Middle ages & early

Harlem Boys Choir

Busy four-day visit culminates in memorable performance

Staff photos by Kris Snibbe
Text by Ken Gewertz

The audience at the Feb. 7 concert by the Boys Choir of Harlem never would have guessed that the performers were all suffering from fatigue if they hadn't been told so by the choir's founder and director, Walter J. Turnbull.

Energy, enthusiasm, and showmanship marked the choir's performances, which ranged from Handel and Mozart to traditional spirituals to a medley of ragtime and jazz numbers. Whether singing alone or with various Harvard musical groups, the 47-voice choir never failed to excite the capacity audience, which registered its approval with repeated standing ovations.

In the Barker Center, Mark Denny (left) and Damian Robinson listen intently to Henry Louis Gates Jr. talk about the Encyclopedia Africana.

But tired they were - as anyone would be after four days packed with classes and lectures, demanding rehearsals, and a whirl of social events. The choir's residency, jointly sponsored by President Lawrence H. Summers and the Office for the Arts, was designed not only to give Harvard students the chance to work with the world-renowned musical group, but also to expose the choir members to the resources of Harvard.

Part of the Sanders Theatre performance included rousing renditions of jazz and popular music.

Henry Louis Gates Jr., the W.E.B. Du Bois Professor of the Humanities, lectured them on the making of the Encyclopedia Africana with asides on the physical transformation of Michael Jackson and the origins of rap music.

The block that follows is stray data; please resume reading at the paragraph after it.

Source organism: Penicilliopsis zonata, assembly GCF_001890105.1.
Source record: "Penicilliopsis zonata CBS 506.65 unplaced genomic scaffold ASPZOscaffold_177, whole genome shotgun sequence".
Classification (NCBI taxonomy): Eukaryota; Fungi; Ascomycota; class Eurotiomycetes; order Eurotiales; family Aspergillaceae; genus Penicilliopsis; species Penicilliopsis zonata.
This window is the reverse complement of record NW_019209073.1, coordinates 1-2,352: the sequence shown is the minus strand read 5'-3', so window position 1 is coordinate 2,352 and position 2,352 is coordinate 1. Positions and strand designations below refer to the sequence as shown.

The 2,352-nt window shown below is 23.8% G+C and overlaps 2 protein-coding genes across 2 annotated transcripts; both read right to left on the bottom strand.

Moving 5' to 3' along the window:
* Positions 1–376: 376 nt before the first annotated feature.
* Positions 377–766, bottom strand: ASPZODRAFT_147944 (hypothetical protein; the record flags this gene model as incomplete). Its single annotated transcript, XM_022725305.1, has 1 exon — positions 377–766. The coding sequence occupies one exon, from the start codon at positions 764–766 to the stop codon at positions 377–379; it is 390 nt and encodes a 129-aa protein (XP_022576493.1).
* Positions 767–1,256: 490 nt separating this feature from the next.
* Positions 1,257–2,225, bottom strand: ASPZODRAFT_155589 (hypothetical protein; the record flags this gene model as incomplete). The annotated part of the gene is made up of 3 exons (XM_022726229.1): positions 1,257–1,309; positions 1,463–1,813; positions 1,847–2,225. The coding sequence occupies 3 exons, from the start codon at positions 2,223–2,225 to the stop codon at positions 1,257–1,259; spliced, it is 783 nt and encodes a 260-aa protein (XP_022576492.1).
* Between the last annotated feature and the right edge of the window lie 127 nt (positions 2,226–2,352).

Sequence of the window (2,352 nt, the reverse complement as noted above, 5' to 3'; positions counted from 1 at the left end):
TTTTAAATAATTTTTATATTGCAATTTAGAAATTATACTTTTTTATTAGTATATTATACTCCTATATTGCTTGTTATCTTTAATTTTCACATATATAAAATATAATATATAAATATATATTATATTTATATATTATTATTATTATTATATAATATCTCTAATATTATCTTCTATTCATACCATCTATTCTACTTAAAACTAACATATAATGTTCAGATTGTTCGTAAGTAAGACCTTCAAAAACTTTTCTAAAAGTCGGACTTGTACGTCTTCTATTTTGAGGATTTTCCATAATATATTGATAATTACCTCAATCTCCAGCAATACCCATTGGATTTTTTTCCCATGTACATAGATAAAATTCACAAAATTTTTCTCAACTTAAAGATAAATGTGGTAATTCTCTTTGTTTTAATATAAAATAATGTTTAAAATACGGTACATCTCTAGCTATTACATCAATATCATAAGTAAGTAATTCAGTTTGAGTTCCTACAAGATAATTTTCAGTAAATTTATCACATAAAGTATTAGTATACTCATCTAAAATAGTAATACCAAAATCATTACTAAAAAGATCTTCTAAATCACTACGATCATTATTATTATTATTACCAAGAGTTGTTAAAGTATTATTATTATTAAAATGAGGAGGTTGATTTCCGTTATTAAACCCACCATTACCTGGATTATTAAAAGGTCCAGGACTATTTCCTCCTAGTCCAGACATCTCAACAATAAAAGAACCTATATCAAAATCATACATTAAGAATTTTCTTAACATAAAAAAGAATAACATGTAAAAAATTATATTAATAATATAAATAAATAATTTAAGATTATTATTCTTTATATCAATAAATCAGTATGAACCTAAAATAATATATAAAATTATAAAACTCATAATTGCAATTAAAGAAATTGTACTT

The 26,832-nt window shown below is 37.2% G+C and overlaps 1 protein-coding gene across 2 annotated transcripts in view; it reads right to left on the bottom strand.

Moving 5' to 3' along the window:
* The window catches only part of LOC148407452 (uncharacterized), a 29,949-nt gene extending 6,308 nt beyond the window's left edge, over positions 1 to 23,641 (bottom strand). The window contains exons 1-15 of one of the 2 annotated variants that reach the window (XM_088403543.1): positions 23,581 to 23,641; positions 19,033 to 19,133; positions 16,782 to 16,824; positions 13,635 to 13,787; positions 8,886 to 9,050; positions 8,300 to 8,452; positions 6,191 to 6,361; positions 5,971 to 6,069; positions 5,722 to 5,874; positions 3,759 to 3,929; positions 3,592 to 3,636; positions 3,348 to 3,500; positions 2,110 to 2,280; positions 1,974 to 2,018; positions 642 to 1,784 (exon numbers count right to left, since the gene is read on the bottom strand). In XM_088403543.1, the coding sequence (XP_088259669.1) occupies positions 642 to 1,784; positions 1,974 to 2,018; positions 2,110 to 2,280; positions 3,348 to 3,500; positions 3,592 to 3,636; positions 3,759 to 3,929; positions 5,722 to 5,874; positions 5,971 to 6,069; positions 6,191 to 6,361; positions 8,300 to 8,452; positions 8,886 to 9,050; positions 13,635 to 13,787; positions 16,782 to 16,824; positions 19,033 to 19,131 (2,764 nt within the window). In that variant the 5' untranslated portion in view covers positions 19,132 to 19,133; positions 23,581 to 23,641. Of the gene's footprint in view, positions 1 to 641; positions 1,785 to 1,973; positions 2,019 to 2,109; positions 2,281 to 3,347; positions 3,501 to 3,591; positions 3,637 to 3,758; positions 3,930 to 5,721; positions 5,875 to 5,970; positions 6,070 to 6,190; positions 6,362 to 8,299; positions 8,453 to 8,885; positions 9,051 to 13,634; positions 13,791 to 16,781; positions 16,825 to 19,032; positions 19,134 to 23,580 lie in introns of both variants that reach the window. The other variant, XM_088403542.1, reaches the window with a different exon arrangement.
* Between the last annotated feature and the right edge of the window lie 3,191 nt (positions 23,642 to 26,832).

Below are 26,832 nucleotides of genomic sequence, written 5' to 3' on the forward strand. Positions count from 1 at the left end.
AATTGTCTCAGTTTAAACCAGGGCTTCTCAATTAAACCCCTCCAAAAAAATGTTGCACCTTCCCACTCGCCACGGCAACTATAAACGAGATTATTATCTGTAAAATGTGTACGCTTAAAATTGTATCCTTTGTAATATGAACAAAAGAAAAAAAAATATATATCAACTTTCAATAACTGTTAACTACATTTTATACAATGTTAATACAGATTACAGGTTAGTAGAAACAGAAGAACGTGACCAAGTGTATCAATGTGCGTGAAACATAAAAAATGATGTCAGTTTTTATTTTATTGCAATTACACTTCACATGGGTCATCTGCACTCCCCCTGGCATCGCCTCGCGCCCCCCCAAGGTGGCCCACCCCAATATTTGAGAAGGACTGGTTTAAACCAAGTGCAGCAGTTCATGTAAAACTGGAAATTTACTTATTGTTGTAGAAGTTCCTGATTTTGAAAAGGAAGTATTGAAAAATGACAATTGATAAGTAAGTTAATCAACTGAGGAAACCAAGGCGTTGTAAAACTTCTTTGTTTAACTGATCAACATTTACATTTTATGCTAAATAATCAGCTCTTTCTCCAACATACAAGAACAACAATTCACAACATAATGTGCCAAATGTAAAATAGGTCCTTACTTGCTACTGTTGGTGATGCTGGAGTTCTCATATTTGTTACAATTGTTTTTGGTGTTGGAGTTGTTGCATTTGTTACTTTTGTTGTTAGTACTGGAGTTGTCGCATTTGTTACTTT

Professor of English and American Literature and Language Elisa New conducted a class on the Robert Gould Shaw Memorial on Beacon Street in Boston and its significance in African-American history. Choir members perused original 19th century documents in Pusey Library, then piled into a bus to look at the actual monument, designed by American sculptor Augustus St. Gaudens.

Summers himself led an animated discussion on the fundamentals of economics. There were also classes on the Cuban Missile Crisis, the teaching and learning of music, the meaning of fairy tales, the American presidency, bioethics, Roman gladiatorial combat, and the civil rights movement, and a demonstration of chemical processes.

In spite of the demands placed on them during the week, the choir members seemed to take in a remarkable amount at this intellectual smorgasbord.

Ptah Lumumba, 14, spoke about the "great discussion" he had had about cloning and genetic disease at Government Professor Michael Sandel's lecture on bioethics.

Sherod Hill, 15, said that he'd enjoyed all the lectures he'd attended. "It's been a wonderful experience for me. I'm thinking about applying to Harvard."

Conductor Turnbull's graceful, inspiring conducting was often as mesmerizing as the performances he elicited from the boys choir and various Harvard instrumental and choral groups.

Such enthusiasm is not surprising coming from youngsters who are not only highly professional performers but also students at the Choir Academy of Harlem, a college preparatory public school that has been named one of the top 10 high schools in New York City.

Michael McDonald, 22, an alumnus of the choir and a recent alumnus of Boston University who now works as a counselor to the group, put the experience in perspective when he talked about the relation between the choir members' musical activities and the lessons they learn about aspirations and self-discipline.

"Music is just a hook to grab them with. It's a way to help them find their niche in life."

Conductor Turnbull (right) talks with choreographer and chorister Terrance Wright.

Jermaine Lewis (from left), Sean Haythe, and Corri Miller get handouts during an engaging discussion with Professor of English and American Literature and Language Elisa New about African-American history.

During a whirlwind week, including classes and a field trip, the choir has few moments to just sit back and chill.

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